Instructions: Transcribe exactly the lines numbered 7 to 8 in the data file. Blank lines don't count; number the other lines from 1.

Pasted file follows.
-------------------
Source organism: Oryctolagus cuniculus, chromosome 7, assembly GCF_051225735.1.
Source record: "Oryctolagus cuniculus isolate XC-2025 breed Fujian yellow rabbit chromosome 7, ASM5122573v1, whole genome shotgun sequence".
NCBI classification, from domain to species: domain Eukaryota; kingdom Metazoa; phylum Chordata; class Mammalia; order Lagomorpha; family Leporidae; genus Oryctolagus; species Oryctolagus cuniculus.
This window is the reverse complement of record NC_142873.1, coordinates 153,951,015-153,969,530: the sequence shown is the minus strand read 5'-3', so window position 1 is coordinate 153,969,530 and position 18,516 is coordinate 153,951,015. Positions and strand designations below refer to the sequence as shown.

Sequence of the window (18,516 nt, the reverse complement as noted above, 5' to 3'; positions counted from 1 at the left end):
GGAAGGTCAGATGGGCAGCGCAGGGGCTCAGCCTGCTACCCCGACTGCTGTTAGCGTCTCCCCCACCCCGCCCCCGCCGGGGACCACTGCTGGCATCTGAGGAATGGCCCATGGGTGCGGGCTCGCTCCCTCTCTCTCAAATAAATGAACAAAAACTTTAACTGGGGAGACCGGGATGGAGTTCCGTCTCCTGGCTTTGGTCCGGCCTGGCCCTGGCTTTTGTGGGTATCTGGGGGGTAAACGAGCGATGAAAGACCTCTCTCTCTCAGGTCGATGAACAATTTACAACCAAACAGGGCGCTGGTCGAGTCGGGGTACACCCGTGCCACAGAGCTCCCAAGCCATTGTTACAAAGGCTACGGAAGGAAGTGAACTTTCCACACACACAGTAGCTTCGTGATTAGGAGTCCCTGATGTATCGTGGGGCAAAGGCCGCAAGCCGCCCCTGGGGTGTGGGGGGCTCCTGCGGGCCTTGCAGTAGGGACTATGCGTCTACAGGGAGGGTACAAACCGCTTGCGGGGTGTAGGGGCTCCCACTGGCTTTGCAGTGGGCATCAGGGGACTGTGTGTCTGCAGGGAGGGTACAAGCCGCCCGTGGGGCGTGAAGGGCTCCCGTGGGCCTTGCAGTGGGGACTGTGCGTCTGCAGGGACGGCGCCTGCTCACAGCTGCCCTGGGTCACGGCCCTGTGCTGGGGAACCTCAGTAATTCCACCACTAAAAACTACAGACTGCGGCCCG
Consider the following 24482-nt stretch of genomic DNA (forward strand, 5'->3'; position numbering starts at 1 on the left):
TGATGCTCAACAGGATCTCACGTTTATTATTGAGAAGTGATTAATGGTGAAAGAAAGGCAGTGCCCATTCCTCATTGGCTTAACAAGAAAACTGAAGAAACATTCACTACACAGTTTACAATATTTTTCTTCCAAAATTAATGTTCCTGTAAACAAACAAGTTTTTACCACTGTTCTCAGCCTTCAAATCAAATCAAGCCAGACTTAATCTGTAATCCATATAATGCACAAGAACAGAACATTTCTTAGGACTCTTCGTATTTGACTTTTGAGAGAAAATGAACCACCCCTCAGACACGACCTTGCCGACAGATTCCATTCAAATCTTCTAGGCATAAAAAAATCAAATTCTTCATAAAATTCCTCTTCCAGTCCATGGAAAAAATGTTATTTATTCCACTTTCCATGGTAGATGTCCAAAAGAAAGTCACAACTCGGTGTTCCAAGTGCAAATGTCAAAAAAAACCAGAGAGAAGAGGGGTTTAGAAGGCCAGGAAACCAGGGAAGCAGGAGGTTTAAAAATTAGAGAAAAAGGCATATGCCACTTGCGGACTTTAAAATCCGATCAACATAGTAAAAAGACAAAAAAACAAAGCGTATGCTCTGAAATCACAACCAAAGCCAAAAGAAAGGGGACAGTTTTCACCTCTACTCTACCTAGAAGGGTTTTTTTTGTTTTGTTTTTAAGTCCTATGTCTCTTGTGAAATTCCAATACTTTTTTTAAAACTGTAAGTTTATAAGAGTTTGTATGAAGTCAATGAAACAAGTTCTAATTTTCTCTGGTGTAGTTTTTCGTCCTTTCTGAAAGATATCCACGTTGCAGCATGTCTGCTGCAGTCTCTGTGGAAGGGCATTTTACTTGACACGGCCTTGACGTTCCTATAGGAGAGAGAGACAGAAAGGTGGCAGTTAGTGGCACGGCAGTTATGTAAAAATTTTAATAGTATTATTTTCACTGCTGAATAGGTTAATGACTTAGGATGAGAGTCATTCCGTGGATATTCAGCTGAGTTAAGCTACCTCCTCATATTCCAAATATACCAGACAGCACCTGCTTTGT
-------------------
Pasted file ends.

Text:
Consider the following 24482-nt stretch of genomic DNA (forward strand, 5'->3'; position numbering starts at 1 on the left):
TGATGCTCAACAGGATCTCACGTTTATTATTGAGAAGTGATTAATGGTGAAAGAAAGGCAGTGCCCATTCCTCATTGGCTTAACAAGAAAACTGAAGAAACATTCACTACACAGTTTACAATATTTTTCTTCCAAAATTAATGTTCCTGTAAACAAACAAGTTTTTACCACTGTTCTCAGCCTTCAAATCAAATCAAGCCAGACTTAATCTGTAATCCATATAATGCACAAGAACAGAACATTTCTTAGGACTCTTCGTATTTGACTTTTGAGAGAAAATGAACCACCCCTCAGACACGACCTTGCCGACAGATTCCATTCAAATCTTCTAGGCATAAAAAAATCAAATTCTTCATAAAATTCCTCTTCCAGTCCATGGAAAAAATGTTATTTATTCCACTTTCCATGGTAGATGTCCAAAAGAAAGTCACAACTCGGTGTTCCAAGTGCAAATGTCAAAAAAAACCAGAGAGAAGAGGGGTTTAGAAGGCCAGGAAACCAGGGAAGCAGGAGGTTTAAAAATTAGAGAAAAAGGCATATGCCACTTGCGGACTTTAAAATCCGATCAACATAGTAAAAAGACAAAAAAACAAAGCGTATGCTCTGAAATCACAACCAAAGCCAAAAGAAAGGGGACAGTTTTCACCTCTACTCTACCTAGAAGGGTTTTTTTTGTTTTGTTTTTAAGTCCTATGTCTCTTGTGAAATTCCAATACTTTTTTTAAAACTGTAAGTTTATAAGAGTTTGTATGAAGTCAATGAAACAAGTTCTAATTTTCTCTGGTGTAGTTTTTCGTCCTTTCTGAAAGATATCCACGTTGCAGCATGTCTGCTGCAGTCTCTGTGGAAGGGCATTTTACTTGACACGGCCTTGACGTTCCTATAGGAGAGAGAGACAGAAAGGTGGCAGTTAGTGGCACGGCAGTTATGTAAAAATTTTAATAGTATTATTTTCACTGCTGAATAGGTTAATGACTTAGGATGAGAGTCATTCCGTGGATATTCAGCTGAGTTAAGCTACCTCCTCATATTCCAAATATACCAGACAGCACCTGCTTTGT